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People said the following

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I heard you are graduating soon.
I heard her sister is a teacher.

Why not say the following instead?

I heard (that) you had a new CD out next month.
I heard (that) you were graduating soon.
I heard (that) her sister was a teacher.

Thanks in advance

Note: Since 'heard' is past tense and that-clause is its subordinate clause.
Shoudn't the tense of a subordinate clause agree with the tense of the main clause?
Comments  
Hi, meantolearn

Sometimes in the reported speach we can use the present tense
when we want to report something that's pretty sure of occuring.
Of course it's not wrong to say it like you suggested in your second examples.
direct speech /qouted speech

Saying exactly what someone has said is called direct speech (sometimes called quoted speech)

Here what a person says appears within quotation marks ("...") and should be word for word.

For example:

She said, "Today's lesson is on presentations."

or

"Today's lesson is on presentations," she said.

indirect speech / reported speech

Indirect speech (sometimes called reported speech), doesn't use quotation marks to enclose what the person said and it doesn't have to be word for word.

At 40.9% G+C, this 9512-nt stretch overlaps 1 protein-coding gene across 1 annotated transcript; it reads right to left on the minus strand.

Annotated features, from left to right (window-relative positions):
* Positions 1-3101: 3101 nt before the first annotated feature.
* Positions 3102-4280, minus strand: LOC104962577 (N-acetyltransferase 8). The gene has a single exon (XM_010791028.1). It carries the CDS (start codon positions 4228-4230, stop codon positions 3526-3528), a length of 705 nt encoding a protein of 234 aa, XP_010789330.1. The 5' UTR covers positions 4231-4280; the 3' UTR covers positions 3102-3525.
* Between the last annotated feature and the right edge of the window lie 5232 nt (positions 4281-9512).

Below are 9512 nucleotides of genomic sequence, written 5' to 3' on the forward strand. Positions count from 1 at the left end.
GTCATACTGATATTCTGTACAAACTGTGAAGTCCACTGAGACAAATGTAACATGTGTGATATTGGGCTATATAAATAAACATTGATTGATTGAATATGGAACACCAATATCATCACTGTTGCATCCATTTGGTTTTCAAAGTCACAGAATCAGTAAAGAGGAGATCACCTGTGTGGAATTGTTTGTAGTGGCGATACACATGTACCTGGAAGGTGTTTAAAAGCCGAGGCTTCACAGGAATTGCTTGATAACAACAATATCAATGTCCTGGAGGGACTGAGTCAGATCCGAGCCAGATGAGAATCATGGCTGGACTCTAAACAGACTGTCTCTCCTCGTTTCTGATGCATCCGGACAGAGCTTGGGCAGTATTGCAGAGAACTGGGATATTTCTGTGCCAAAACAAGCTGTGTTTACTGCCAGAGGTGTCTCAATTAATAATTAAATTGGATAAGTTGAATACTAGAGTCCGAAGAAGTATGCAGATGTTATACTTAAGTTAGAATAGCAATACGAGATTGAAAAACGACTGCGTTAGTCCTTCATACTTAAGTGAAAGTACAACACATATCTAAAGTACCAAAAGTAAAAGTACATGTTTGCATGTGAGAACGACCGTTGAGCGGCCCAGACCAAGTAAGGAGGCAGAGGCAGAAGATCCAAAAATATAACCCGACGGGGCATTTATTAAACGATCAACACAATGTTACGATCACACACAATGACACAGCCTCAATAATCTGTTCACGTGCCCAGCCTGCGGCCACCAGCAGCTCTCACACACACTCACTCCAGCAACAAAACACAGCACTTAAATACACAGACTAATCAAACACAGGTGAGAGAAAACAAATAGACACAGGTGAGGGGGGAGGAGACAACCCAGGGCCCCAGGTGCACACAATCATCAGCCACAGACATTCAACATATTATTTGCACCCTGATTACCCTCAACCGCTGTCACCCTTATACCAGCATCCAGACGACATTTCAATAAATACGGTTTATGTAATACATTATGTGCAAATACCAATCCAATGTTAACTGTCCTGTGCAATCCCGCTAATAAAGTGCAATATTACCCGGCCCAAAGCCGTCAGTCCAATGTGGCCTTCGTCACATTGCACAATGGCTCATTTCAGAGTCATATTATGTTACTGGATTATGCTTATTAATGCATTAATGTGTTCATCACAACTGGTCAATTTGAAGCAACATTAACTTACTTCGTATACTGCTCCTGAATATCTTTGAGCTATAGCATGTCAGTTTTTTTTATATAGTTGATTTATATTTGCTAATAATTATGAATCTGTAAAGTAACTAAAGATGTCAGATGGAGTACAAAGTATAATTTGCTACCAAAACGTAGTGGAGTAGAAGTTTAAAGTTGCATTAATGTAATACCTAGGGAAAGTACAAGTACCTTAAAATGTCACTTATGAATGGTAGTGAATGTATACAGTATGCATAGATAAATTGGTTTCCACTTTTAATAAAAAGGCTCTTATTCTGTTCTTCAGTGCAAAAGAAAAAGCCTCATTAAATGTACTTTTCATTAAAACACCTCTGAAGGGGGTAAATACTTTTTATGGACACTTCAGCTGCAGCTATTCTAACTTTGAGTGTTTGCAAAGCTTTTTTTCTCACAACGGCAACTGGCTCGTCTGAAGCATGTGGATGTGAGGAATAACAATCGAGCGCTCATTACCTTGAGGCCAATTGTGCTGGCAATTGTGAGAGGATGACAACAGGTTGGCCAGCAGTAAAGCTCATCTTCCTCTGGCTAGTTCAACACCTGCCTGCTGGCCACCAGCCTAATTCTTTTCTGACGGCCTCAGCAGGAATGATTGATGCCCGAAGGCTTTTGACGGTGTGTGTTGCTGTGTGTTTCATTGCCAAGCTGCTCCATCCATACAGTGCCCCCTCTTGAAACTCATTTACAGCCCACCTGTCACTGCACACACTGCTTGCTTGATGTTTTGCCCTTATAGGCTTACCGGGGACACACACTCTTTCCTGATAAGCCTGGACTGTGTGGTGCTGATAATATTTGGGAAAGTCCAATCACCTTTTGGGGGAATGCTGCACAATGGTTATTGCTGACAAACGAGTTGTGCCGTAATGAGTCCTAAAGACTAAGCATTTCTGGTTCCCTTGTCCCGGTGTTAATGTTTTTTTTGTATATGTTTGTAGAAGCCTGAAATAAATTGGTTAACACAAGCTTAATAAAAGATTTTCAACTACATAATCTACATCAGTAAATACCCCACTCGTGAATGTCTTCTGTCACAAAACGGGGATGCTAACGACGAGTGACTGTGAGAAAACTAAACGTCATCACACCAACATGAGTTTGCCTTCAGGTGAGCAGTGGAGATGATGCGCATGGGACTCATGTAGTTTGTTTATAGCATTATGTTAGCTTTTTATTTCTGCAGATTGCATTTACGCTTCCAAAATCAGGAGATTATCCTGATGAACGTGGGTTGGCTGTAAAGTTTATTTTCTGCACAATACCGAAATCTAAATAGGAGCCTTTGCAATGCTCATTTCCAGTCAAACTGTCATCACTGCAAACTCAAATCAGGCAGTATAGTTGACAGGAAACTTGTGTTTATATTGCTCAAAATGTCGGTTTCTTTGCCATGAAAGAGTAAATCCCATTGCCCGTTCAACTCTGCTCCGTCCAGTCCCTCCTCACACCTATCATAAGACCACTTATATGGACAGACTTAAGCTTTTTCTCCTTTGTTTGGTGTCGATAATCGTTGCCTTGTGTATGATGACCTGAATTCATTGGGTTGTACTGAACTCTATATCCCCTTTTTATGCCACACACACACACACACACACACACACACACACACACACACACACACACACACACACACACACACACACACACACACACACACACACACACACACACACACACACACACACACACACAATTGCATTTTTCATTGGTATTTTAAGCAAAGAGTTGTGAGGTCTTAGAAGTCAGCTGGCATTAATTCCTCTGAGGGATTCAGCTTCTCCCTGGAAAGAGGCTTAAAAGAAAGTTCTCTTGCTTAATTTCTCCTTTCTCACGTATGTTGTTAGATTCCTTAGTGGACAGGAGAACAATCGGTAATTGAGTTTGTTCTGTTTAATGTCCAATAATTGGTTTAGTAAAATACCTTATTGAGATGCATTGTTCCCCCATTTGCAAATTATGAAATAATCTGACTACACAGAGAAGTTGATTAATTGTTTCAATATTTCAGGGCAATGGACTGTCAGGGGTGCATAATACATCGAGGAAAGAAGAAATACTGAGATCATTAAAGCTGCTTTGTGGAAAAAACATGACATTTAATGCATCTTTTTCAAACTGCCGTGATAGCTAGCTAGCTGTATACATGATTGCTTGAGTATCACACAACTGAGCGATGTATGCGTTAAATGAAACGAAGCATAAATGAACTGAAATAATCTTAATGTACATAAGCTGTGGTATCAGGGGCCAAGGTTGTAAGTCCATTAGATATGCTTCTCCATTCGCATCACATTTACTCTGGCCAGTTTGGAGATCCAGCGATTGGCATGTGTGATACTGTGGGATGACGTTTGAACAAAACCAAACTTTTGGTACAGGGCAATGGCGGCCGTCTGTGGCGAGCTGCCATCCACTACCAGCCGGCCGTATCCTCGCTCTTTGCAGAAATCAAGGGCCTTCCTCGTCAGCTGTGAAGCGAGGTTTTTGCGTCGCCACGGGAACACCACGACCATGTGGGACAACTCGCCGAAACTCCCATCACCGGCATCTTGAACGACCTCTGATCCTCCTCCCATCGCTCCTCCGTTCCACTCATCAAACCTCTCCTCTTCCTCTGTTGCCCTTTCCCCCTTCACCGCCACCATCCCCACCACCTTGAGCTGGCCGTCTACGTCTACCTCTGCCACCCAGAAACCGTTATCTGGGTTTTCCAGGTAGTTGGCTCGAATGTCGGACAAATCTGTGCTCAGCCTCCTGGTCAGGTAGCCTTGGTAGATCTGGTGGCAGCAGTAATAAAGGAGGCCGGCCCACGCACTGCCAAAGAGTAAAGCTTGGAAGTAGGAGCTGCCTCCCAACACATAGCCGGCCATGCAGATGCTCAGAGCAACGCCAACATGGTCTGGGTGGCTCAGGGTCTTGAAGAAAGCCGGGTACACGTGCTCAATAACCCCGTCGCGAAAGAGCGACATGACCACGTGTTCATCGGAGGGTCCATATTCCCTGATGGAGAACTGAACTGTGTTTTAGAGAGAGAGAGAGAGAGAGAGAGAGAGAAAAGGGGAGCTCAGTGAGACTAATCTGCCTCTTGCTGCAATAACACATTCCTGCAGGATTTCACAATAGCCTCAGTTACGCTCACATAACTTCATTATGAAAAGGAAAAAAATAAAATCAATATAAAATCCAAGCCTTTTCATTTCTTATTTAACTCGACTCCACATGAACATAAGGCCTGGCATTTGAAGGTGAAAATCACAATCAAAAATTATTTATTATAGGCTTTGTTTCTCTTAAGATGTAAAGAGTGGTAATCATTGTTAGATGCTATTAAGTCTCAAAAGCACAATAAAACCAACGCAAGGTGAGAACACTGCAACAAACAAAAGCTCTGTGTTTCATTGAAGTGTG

When reporting speech the tense usually changes. This is because when we use reported speech, we are usually talking about a time in the past (because obviously the person who spoke originally spoke in the past). The verbs therefore usually have to be in the past too.

courtesy of www.learnenglish.de

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The usage of quoted and reported speech is associted with the verb 'say'.

I looked up many dictionaries but hardly found an example on the use of the verb 'hear' as the following:

quoted speech: None of the examples are given by any dictonary I have.
People say it like this.

I heard, "you have a new CD out next month."
I heard, "you are graduating soon."
I heard, "her sister is a teacher."

reported speech:
I heard (that) you had a new CD out next month.
I heard (that) you were graduating soon.
I heard (that) her sister was a teacher.